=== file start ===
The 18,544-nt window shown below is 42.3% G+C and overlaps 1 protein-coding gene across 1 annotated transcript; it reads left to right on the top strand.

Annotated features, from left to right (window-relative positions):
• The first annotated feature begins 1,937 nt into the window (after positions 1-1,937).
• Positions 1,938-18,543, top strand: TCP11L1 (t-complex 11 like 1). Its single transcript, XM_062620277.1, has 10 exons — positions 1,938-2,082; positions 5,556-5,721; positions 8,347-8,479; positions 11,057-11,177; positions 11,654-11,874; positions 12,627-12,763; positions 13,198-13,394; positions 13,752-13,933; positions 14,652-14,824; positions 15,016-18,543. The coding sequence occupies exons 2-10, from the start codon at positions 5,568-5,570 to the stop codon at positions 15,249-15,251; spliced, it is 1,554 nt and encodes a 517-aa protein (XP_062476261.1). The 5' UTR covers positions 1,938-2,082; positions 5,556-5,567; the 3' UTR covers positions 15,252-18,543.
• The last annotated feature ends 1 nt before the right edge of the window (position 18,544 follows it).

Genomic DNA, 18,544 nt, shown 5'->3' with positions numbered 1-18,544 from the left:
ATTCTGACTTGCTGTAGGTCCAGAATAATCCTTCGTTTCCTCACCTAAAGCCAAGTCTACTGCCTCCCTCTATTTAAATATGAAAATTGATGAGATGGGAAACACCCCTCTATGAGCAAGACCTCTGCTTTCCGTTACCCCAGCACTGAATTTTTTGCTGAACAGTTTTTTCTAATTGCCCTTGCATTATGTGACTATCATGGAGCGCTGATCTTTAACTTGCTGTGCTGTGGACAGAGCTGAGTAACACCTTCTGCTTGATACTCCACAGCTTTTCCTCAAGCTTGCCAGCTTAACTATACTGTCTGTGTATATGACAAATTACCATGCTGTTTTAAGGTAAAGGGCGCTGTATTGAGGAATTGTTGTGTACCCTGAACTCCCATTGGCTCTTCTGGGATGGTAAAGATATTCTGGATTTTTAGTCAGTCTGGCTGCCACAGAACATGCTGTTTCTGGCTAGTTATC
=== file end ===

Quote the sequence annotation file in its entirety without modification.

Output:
The 18,544-nt window shown below is 42.3% G+C and overlaps 1 protein-coding gene across 1 annotated transcript; it reads left to right on the top strand.

Annotated features, from left to right (window-relative positions):
• The first annotated feature begins 1,937 nt into the window (after positions 1-1,937).
• Positions 1,938-18,543, top strand: TCP11L1 (t-complex 11 like 1). Its single transcript, XM_062620277.1, has 10 exons — positions 1,938-2,082; positions 5,556-5,721; positions 8,347-8,479; positions 11,057-11,177; positions 11,654-11,874; positions 12,627-12,763; positions 13,198-13,394; positions 13,752-13,933; positions 14,652-14,824; positions 15,016-18,543. The coding sequence occupies exons 2-10, from the start codon at positions 5,568-5,570 to the stop codon at positions 15,249-15,251; spliced, it is 1,554 nt and encodes a 517-aa protein (XP_062476261.1). The 5' UTR covers positions 1,938-2,082; positions 5,556-5,567; the 3' UTR covers positions 15,252-18,543.
• The last annotated feature ends 1 nt before the right edge of the window (position 18,544 follows it).

Genomic DNA, 18,544 nt, shown 5'->3' with positions numbered 1-18,544 from the left:
ATTCTGACTTGCTGTAGGTCCAGAATAATCCTTCGTTTCCTCACCTAAAGCCAAGTCTACTGCCTCCCTCTATTTAAATATGAAAATTGATGAGATGGGAAACACCCCTCTATGAGCAAGACCTCTGCTTTCCGTTACCCCAGCACTGAATTTTTTGCTGAACAGTTTTTTCTAATTGCCCTTGCATTATGTGACTATCATGGAGCGCTGATCTTTAACTTGCTGTGCTGTGGACAGAGCTGAGTAACACCTTCTGCTTGATACTCCACAGCTTTTCCTCAAGCTTGCCAGCTTAACTATACTGTCTGTGTATATGACAAATTACCATGCTGTTTTAAGGTAAAGGGCGCTGTATTGAGGAATTGTTGTGTACCCTGAACTCCCATTGGCTCTTCTGGGATGGTAAAGATATTCTGGATTTTTAGTCAGTCTGGCTGCCACAGAACATGCTGTTTCTGGCTAGTTATC